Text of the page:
Parent Tip: If you don't normally hike with a walking stick or trekking poles and you plan to carry a toddler on in a child carrier, consider trekking poles.  I'm not currently using them, but I found myself wishing a few times that I was.  

The trail head of Scotts Run Trail at Coopers Rock State Forest
Scotts Run Trail Head
Having said what I've already said about the large crowd, we took the Scott's Run Trail on the north side of the road and found solitude.  We picked this trail because it appears to take you the furthest from the main park proper.  This assumption turned out to be correct.  We only saw one other person while on this trail.  The trail itself runs more or less down hill for the first mile, following its namesake Scott's Run as the stream increases in size with the addition of small tributaries.  The creek isn't much to look at when you first see it, but it beauty factor increases exponentially as it increases in size.  For the first mile or so, the surrounding forest scenery is just so-so as well.  Don't misunderstand, it's still 20 times better than walking on pavement, just not a stunning view.  Be prepared for regular good ole' forest scenes with some low growing briers and scrubby brush.  At roughly a mile in, the path turns away from Scott's Run and into a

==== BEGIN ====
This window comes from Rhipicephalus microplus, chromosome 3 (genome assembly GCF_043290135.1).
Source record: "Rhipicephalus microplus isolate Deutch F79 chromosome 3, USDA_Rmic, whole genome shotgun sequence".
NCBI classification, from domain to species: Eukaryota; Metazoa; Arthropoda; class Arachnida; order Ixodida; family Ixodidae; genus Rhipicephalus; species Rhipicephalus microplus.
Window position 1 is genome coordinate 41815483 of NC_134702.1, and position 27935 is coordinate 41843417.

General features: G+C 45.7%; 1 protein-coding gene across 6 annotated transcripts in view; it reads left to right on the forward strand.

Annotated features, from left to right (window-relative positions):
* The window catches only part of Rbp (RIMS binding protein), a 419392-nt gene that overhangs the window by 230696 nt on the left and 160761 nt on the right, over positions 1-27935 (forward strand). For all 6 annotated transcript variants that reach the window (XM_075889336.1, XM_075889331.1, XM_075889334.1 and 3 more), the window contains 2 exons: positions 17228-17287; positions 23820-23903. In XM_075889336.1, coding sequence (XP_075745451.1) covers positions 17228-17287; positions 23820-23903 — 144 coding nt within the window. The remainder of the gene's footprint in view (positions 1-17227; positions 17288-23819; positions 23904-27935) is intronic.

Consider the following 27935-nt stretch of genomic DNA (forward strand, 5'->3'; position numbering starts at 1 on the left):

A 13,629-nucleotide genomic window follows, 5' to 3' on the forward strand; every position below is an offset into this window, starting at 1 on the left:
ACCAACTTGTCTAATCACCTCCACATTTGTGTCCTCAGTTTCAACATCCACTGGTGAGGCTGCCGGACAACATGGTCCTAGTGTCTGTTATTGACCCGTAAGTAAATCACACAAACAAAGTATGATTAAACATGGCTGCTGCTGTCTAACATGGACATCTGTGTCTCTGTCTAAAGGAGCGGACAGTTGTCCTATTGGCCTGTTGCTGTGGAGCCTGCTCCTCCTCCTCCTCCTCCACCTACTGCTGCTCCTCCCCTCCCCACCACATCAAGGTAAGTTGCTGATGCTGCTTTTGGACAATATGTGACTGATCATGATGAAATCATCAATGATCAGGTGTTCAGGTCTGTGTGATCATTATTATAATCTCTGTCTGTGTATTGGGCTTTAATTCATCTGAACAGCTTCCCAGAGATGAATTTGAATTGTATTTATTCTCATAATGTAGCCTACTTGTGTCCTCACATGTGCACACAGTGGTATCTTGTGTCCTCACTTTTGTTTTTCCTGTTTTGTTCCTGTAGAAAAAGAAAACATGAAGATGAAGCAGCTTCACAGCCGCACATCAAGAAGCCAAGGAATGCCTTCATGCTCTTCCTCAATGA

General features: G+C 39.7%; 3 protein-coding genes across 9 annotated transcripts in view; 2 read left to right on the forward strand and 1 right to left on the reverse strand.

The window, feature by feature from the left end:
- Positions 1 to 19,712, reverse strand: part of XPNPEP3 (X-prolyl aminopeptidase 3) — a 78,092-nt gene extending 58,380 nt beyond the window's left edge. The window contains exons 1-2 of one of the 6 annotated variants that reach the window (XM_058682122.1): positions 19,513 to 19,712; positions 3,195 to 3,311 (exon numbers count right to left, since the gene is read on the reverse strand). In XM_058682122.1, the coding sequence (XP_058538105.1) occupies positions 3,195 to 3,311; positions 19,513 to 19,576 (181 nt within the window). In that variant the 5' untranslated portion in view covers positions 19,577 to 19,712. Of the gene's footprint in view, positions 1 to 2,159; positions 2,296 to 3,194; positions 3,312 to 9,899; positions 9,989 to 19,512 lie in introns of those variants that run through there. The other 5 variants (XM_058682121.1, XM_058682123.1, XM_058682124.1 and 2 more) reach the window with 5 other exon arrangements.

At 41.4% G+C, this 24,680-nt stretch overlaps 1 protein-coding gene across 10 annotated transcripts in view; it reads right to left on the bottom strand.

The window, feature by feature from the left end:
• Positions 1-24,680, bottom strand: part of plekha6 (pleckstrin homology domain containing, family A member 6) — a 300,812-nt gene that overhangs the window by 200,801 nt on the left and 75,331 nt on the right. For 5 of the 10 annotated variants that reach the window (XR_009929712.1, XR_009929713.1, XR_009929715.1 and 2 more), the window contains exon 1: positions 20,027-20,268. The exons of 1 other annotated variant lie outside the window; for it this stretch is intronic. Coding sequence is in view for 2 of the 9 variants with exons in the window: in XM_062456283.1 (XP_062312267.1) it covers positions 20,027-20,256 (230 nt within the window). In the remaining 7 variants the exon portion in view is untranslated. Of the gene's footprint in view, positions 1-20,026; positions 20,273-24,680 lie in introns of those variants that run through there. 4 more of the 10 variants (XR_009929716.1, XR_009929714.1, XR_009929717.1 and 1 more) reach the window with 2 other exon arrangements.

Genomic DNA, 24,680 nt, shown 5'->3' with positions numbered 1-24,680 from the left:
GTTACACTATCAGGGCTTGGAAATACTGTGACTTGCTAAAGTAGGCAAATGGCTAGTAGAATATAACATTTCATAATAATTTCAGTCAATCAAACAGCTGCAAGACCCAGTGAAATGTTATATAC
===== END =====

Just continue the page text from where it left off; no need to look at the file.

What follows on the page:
Scotts Run Trail
quarter-mile or so of steady uphill climbing.  Very gradual, but it certainly reminds you that Junior is on your back.  At the end of the climbing you come back out on the main road through the park.  If you don't have a map this can look a little confusing because you can take the road three different directions.  Luckily this is where the kiosk with the large map is located.  And right next to the road is the Road Side Trail.  We took this to our right headed back toward the parking lot.  A few hundred yards past the large green water tower, we'd been on the Road Side Trail for less than a 1/4 mile and passed no less than 30 people headed toward the overlook, we took a left on what looked more like a gravel road than a trail.  This took us past the power lines and down to the Reservoir Ski Trail.  We took this all the way to the
Toddler picking up rocks while hiking at Coopers Rock State Forest
Spencer discovers rocks